Difluprednate Ophthalmic


Difluprednate ophthalmic is used to treat eye swelling and pain after eye surgery.

Difluprednate ophthalmic is in a class of medications called corticosteroids. It works by stopping the release of certain natural substances that cause swelling and pain.

Side Effects Of Difluprednate Ophthalmic

Some side effects can be serious. If you experience any of these symptoms or those listed in the WARNINGS AND PRECAUTIONS section, call your doctor immediately:

  • blurred vision
  • decrease in vision
  • seeing glare from lights or sun
  • Difluprednate eye drops may increase the risk of developing glaucoma when used for a longer period of time. If you use difluprednate ophthalmic eye drops for 10 days or longer, your doctor will probably monitor the pressure in your eyes. Talk to your doctor about the risks of using this medication.

Difluprednate eye drops may cause other side effects. Call your doctor if you have any unusual problems while using this medication.

Warnings & Precautions

Before using difluprednate eye drops:

  • tell your doctor and pharmacist if you are allergic to difluprednate, other steroid medications, or any other medications, or any of the ingredients in difluprednate eye drops. Ask your pharmacist for a list of the ingredients.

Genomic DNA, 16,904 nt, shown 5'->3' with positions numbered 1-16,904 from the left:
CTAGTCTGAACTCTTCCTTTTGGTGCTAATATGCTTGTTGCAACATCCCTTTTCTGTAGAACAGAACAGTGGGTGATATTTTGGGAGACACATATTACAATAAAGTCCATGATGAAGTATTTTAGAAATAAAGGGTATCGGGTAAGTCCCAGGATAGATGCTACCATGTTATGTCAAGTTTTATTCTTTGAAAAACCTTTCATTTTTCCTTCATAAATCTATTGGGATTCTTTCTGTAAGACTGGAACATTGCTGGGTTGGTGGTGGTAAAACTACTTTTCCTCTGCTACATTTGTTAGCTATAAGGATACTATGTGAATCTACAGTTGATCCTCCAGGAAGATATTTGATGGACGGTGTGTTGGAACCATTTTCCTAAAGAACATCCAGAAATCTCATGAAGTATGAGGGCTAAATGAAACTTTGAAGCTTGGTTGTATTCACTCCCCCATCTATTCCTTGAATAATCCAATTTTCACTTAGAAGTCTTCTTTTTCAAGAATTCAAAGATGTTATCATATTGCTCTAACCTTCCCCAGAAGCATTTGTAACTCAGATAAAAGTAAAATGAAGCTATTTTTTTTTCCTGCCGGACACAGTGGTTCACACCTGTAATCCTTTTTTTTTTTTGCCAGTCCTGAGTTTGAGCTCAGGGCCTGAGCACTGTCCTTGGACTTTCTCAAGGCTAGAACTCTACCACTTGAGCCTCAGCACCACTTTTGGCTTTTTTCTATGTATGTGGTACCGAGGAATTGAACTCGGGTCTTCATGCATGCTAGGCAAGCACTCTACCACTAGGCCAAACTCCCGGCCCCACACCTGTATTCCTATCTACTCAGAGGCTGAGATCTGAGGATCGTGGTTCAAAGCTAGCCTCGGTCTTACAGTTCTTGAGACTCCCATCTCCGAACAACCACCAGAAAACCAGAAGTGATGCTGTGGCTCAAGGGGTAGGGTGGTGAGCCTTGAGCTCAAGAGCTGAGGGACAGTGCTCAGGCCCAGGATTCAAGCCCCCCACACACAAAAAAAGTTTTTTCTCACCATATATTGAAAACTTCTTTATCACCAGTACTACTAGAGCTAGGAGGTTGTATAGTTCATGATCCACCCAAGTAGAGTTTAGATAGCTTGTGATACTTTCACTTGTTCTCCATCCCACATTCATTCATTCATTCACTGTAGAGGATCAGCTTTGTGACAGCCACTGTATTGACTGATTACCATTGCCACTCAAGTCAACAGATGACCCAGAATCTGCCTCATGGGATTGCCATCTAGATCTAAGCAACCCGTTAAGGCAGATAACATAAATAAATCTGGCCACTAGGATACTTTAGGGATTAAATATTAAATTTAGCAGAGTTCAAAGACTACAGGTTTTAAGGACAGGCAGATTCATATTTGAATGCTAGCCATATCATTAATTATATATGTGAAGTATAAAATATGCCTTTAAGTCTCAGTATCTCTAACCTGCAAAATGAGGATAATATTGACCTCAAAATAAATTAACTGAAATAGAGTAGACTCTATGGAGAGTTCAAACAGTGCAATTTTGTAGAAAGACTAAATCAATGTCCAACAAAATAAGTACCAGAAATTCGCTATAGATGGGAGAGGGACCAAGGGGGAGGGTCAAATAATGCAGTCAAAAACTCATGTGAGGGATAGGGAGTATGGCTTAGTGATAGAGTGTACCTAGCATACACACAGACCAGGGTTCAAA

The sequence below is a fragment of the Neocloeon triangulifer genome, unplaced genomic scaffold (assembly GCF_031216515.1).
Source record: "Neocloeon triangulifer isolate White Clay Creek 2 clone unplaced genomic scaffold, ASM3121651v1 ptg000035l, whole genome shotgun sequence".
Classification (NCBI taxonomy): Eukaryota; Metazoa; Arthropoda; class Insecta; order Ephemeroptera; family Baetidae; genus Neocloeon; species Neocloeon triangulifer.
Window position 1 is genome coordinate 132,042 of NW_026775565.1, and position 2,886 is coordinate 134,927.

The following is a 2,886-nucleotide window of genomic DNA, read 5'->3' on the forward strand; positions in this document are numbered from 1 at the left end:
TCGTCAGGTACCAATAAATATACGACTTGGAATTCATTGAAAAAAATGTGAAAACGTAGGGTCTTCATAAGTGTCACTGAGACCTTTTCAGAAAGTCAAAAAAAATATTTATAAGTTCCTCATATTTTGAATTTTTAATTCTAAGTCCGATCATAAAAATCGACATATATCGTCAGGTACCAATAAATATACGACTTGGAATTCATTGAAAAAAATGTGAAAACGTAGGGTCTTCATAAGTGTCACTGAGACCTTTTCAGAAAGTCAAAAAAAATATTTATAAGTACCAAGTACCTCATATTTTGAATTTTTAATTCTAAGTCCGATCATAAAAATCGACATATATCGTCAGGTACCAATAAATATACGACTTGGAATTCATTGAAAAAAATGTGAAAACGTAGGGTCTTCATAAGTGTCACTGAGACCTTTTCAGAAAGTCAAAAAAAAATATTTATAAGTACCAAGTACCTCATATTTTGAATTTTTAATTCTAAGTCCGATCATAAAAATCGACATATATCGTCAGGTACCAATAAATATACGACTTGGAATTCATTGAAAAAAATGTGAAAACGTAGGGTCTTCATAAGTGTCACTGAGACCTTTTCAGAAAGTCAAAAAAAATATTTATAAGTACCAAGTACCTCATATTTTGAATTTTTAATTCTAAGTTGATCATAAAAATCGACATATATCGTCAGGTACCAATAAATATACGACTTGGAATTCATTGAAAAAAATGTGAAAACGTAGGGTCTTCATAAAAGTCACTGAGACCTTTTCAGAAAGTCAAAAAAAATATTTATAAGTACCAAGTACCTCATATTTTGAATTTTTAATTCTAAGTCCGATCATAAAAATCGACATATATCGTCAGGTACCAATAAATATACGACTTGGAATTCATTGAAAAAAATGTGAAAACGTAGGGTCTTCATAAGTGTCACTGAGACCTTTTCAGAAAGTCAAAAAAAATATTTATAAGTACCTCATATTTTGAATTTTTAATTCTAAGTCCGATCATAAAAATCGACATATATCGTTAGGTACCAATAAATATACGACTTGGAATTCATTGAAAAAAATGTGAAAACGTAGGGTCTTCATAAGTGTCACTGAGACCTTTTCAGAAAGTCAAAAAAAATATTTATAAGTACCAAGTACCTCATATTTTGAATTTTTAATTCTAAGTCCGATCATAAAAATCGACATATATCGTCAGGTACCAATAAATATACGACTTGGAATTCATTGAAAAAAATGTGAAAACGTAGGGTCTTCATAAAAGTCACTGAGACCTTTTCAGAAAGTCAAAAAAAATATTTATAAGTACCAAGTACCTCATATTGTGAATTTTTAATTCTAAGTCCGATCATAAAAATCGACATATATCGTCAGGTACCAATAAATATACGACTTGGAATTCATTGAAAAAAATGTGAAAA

• tell your doctor and pharmacist what other prescription and nonprescription medications, vitamins, nutritional supplements, and herbal products you are taking or plan to take. Your doctor may need to change the doses of your medications or monitor you carefully for side effects.
  • if you are using another eyedrop medication, use the eye medications at least 10 minutes apart.
  • tell your doctor if you currently have any type of eye infection. Your doctor will probably tell you not to use difluprednate ophthalmic.
  • tell your doctor if you have or have ever had glaucoma (a condition in which increased pressure in the eye can lead to a gradual loss of vision) or herpes simplex virus (a virus that causes sores to form on the face, lips, genitals, and rectum and can also cause eye infections.)
  • tell your doctor if you are pregnant, plan to become pregnant, or are breast-feeding. If you become pregnant while using difluprednate eye drops, call your doctor.
  • tell your doctor if you wear contact lenses. Your doctor may tell you that you should not wear contact lenses during your treatment with difluprednate eye drops.
  • you should know that difluprednate ophthalmic may slow healing after surgery, increase the risk of certain complications after cataract surgery, and increase your chances of getting an eye infection or worsen an infection that you already have. Call your doctor right away if your pain and swelling do not improve or if you have any of the following symptoms: eye redness, itching, tearing, or discharge; feeling that something is in your eye; seeing floating spots; sensitivity to light; or red, swollen, or crusty eyelids.

Dosage Of Difluprednate Ophthalmic